Book Review: "Flexible Steel" by Jon Engum
Jon Engum’s Flexible Steel delivers much needed insight into flexibility with authority and real results. There’s no surplus of flexibility in our population these days. Furthermore, I’d argue even those who are in training or performance practices that demand flexibility are often lacking in the ability. To remedy this problem, Jon Engum steps in as an experienced coach with a pedigree and performance markers that can garner your attention.
It won’t take long for you to be convinced of Engum’s expertise. For a simpleton like myself, the picture of him in the book at the bottom of the splits with a 2-pood kettlebell locked out overhead did the trick. If you’re still skeptical, Jon is a Grandmaster with a seventh degree black belt in Taekwando. He’s also a fourth degree black belt in both Hapkido and Kumdo and is a Master RKC instructor. Combining his own real world experience with that of a life-changing set of experiences with the author of Relax into Stretch and Super Joints, Pavel Tsatsouline, Engum delivers a flexibility protocol that makes bold claims and delivers.
Right away, Engum knows he’s got to win over skeptics. The text, then, starts with a simple test of rotational flexibility. He asks you to stand with your feet rooted in the ground with locked out knees. He then asks you to rotate maximally from the trunk and mark your rotational flexibility with a visual marker. Then Engum gives specific cues to retest, not once but twice. Both times I experienced marked improvement.
Still skeptical, I was forced to read on. Here Engum lays the foundation of the text with the Three Big S’s of Stretching: strength, space, and spread. Simply put, strength in this context seeks to utilize strength over gravity to achieve greater ranges of motion, while space looks to demonstrate flexibility by creating space between joints rather than “jam one joint into another.” Lastly, spread refers to an ability to defuse movement over a larger area in the body rather than achieve range of motion from one focal point.
Engum’s flexibility training begins with mobility drills, which claim to aid in creaky joints and even reverse arthritic symptoms. From this general movement prescription, Engum gets specific as he introduces “The Frog” and leads into the splits in the next few chapters. The nitty-gritty of the splits development section of the program involves a series of drills pulled from all the corners of Engum’s knowledge, from solo practice at the beach to partner drills to the use of kettlebells and heavy bags. After addressing a variety of tactics to achieve better side splits, Engum begins to introduce front splits. It’s here that skill transfer drills, like a calf stretch and a kettlebell aided hamstring stretch, for example, help build competency for the front split.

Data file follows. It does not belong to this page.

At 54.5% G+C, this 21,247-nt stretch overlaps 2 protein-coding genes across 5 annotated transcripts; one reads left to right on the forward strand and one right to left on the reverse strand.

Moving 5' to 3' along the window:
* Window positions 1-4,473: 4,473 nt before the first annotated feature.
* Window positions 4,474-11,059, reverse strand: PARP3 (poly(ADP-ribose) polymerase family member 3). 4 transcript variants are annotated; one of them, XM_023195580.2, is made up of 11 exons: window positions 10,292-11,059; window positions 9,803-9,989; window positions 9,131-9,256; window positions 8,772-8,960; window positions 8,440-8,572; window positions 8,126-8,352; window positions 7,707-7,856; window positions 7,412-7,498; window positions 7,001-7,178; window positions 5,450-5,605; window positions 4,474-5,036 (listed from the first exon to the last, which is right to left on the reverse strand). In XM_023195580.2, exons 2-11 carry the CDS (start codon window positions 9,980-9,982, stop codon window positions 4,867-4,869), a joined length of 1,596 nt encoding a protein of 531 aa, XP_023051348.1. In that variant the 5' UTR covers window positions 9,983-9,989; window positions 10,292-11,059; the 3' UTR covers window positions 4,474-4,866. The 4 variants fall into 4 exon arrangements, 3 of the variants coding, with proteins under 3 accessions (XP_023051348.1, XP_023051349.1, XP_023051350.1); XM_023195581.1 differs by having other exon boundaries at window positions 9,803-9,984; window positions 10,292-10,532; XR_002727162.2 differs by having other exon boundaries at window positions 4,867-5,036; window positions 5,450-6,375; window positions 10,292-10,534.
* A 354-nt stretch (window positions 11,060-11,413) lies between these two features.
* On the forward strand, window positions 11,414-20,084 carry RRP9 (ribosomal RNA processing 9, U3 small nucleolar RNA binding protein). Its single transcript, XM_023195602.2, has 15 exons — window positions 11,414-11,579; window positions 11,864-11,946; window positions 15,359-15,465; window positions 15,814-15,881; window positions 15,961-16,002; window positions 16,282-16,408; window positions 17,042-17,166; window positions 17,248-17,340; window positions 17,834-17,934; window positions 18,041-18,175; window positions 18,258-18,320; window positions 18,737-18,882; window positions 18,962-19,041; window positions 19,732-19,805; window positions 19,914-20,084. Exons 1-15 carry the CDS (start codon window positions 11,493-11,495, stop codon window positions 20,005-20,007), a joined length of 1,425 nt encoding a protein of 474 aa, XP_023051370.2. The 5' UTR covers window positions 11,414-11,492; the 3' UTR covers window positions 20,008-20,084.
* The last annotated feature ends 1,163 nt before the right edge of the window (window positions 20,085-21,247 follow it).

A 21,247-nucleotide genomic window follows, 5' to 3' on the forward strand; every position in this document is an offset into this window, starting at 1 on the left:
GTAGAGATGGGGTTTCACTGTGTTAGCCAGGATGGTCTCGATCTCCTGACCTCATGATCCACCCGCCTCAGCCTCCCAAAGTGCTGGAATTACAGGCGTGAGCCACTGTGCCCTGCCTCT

With all the movements and progressions having been addressed, Engum touches on two powerful points in closing the text. The first, more straightforward bit of advice is the use of water as a tool to improve flexibility. Literally, training in water provides a gateway to more remarkable results. And lastly, I thought an incredible point Engum makes it to avoid living in the stance of our sport. Fighters for example operate in constant flexion. Crouched and ready to spring, these athletes often take this posture with them outside of their sport. Balance is critical in our biomechanical habits, and Engum’s point about not living in our fighting stance is duly noted. As a matter of fact, Engum’s “Escape Your Fighting Stance” program could be used as a stand-alone program.
As someone with enough flexibility to remain functional in the movements that I practice, I feel like my sense of urgency around the topic of flexibility is lacking. However, this lack of urgency is to my own detriment. I have a clear picture of which areas I struggle in and my seemingly annual bout with a hip problem is due in large part to specific areas of immobility. Engum’s work is universally relevant, in my opinion. His program will outline tools to help nearly anyone achieve greater flexibility.
It’s worth noting, however, that the program is biased towards the fighting community and the splits, specifically. Given that the reader is motivated and in search of such results, Engum can provide it. The text may be a bit too loose to many folks that need specific structure in their programming, though. All and all, this was a learning experience from a person with the authority to teach it.
Flexible Steel is available at Dragondoor.com for $29.95
Learn more about Jon's system by trying his four weeks of free workouts.